UOSA treats wastewater from the Cities of Manassas and Manassas Park, Fairfax County, and Prince William County at their Millard H. Robbins Jr. Regional Water Reclamation Plant (RWRP). Treatment consists of screening, grit removal, primary clarification, primary effluent pumping, aerobic selectors, and biological treatment with secondary clarifiers. Tertiary treatment consists of rapid mix and flocculation, chemical clarification, two-stage recarbonation, flow equalization and pumping, filtration, granular activated carbon, disinfection, and dechlorination.
UOSA produced a “Nutrient Compliance Plan and Preliminary Engineering Report” (“PER”; 2/09) to develop and analyze alternatives for achieving compliance with regulatory nutrient waste load allocations (WLAs) that were issued in 2005. UOSA’s WLAs are 1,315,682 million pounds per year for total nitrogen (TN) and 16,446 pounds per year for total phosphorus (TP). UOSA’s existing TN-removal capability is insufficient to meet the new WLA, particularly as flows increase toward the 54 MGD plant design condition in future years. Therefore, the WLAs will require a significant increase in the TN-removal capability of the existing RWRP. The discharge permit already includes a TP limit of 0.1 mg/L; the new WLAs will not be of significant impact with regard to TP.
UOSA proposes a 3-Phase approach over the next decade to enhance TN removal capability in order to make cost-effective, incremental capital upgrades while meeting the WLA requirements. To ensure that plant performance consistently meets the permit regarding TN and TP, the following performance criteria were utilized in selecting the nutrient removal technology (NRT) upgrade alternative:
However, the receiving water quality (Occoquan Reservoir) is protected to a large extent by the RWRP’s discharge of nitrate-nitrogen, as shown though extensive scientific studies. When the nitrate undergoes natural denitrification in the reservoir, the liberated oxygen suppresses sediment phosphorus and ammonia-nitrogen releases and the resulting algae blooms that can severely impact this drinking water source. For this reason a consistent annual TN loading, predominately in the nitrate-nitrogen form and equal to the WLA poundage, is the primary objective of UOSA’s nitrogen control program. Although the TN concentration-based performance goal above was used in the NRT upgrade design, the performance limit in the pending Agreement is not keyed to achieving a specific annual average effluent TN concentration. Instead, the WLA annual TN poundage is the performance criteria, with the effluent concentration being back-calculated based on the total volume of flow treated over the calendar year.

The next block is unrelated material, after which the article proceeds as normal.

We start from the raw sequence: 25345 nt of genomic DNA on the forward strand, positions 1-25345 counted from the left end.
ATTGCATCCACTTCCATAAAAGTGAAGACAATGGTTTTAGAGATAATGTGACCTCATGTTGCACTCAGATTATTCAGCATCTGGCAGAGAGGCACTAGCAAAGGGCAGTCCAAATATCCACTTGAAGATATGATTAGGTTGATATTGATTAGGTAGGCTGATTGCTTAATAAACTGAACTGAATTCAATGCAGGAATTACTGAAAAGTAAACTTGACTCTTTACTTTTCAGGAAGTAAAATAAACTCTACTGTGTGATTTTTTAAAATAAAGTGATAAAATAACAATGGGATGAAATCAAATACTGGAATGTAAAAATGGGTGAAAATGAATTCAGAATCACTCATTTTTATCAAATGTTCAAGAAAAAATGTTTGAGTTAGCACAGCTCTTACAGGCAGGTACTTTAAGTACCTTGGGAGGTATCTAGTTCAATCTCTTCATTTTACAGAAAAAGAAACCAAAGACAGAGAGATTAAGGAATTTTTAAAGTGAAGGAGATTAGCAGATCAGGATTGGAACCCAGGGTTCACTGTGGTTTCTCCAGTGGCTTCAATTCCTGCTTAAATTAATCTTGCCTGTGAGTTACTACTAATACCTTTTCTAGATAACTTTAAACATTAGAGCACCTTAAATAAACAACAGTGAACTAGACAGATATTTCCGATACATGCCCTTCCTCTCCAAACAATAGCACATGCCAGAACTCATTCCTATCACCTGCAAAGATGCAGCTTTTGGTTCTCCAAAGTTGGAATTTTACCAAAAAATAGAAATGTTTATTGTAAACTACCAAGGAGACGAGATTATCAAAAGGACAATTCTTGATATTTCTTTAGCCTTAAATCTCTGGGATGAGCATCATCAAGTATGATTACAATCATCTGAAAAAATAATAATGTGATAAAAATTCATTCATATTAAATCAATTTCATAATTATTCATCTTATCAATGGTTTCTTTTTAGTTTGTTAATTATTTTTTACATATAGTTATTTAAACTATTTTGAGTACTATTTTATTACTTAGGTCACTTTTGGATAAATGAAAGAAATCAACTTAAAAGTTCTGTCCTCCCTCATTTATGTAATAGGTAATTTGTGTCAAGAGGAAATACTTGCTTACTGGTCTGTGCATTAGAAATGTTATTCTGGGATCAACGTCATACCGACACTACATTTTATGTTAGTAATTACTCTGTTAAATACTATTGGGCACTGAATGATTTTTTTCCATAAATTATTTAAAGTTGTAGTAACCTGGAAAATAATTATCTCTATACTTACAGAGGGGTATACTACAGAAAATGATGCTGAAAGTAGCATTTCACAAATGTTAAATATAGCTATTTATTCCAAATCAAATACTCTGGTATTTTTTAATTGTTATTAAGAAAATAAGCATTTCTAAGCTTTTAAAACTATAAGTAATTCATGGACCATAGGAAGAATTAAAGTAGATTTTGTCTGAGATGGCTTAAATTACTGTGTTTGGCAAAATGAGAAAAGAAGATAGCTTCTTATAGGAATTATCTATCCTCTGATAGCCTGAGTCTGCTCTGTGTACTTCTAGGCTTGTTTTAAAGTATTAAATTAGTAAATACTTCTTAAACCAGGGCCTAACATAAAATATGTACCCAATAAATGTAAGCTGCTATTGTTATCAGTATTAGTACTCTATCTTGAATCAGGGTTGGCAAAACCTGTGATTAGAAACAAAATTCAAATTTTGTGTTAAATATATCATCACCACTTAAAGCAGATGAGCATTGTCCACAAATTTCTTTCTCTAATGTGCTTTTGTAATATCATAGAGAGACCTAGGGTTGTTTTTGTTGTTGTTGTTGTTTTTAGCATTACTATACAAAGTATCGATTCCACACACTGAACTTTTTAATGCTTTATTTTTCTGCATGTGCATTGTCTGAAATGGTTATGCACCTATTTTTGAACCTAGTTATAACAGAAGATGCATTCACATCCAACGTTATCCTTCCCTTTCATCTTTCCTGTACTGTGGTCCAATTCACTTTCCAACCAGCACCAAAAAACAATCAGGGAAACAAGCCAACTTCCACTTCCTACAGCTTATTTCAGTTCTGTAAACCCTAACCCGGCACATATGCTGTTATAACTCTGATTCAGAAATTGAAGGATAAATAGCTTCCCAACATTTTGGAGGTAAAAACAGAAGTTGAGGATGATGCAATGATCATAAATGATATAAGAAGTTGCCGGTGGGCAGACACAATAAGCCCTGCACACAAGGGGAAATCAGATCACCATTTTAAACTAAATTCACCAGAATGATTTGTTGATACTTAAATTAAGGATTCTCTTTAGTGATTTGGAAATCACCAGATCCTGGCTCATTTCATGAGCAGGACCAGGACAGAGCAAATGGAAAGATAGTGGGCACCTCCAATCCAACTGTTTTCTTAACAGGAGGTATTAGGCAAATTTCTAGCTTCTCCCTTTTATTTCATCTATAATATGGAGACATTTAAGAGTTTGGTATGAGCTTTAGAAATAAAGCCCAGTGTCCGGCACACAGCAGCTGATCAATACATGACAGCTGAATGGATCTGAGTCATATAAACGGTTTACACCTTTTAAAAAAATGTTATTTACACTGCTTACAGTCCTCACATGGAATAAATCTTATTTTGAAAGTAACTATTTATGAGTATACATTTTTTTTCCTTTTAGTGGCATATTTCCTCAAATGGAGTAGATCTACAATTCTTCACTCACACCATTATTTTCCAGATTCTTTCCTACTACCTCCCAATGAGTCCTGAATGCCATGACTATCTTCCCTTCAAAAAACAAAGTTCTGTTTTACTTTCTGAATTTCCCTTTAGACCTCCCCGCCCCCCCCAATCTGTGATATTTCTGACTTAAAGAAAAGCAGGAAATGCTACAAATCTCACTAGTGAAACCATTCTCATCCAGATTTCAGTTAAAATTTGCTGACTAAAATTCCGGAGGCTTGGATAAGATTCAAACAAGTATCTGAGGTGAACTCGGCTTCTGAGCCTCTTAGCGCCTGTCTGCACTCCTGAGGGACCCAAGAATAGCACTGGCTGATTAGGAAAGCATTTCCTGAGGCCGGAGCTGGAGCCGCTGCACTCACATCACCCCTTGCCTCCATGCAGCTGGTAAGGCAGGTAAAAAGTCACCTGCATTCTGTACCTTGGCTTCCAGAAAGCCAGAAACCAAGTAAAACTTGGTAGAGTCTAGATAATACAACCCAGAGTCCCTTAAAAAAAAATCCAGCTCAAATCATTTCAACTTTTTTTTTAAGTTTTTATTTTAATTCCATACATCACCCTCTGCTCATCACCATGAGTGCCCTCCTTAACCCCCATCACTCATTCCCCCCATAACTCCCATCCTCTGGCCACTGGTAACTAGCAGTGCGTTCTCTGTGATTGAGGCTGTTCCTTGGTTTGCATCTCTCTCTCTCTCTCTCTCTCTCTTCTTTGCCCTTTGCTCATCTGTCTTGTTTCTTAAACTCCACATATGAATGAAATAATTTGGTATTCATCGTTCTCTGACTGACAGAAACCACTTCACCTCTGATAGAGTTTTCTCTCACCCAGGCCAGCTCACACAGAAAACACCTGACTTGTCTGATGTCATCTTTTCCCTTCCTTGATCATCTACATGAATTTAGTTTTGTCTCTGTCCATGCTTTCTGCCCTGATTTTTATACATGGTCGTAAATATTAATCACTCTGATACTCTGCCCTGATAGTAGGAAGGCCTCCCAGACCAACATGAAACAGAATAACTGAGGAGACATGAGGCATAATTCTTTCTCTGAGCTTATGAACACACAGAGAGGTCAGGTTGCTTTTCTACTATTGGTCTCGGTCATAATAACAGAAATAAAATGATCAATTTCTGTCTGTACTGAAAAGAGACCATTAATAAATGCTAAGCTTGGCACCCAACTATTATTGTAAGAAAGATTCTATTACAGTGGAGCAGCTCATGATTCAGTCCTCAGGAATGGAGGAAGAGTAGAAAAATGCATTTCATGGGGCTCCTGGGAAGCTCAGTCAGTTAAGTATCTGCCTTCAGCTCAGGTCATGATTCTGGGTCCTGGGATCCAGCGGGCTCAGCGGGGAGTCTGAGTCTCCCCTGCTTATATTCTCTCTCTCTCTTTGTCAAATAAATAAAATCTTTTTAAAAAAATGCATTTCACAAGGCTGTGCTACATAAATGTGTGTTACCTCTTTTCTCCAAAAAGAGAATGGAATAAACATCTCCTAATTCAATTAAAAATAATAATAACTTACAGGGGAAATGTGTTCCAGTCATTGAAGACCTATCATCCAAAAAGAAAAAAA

The grant eligible project elements for Phase 1 [as presented in the PER and later modified per a Value Engineering (VE) Study] include the following:
- Side-stream equalization: Based on the VE Study, Phase 1 will include a Centrate Equalization Pump Station to collect and equalize centrate flows from the organic solids dewatering facility to minimize their impact on the biological treatment process.
- Convert aeration basins to a Modified Ludzak-Ettinger (MLE) configuration: Currently, these basins are designed for nitrification only, so the modifications will greatly increase their TN-removal capability. Because no new additional volume is being provided in Phase 1, these basins will still need to be able to operate in the nitrification-only mode.
In addition to the grant eligible components of the project, UOSA will also undertake rehabilitation and replacement improvements for several secondary treatment system units. The scopes of work for these improvements, which are ineligible for grant funding and not included in the Project Budget, were identified in the report, “Renewal and Replacement Study of Existing UOSA Assets” (CH2M Hill, 2/09). Future NRT phases identified in the PER are not included in the eligible scope of work for this grant agreement.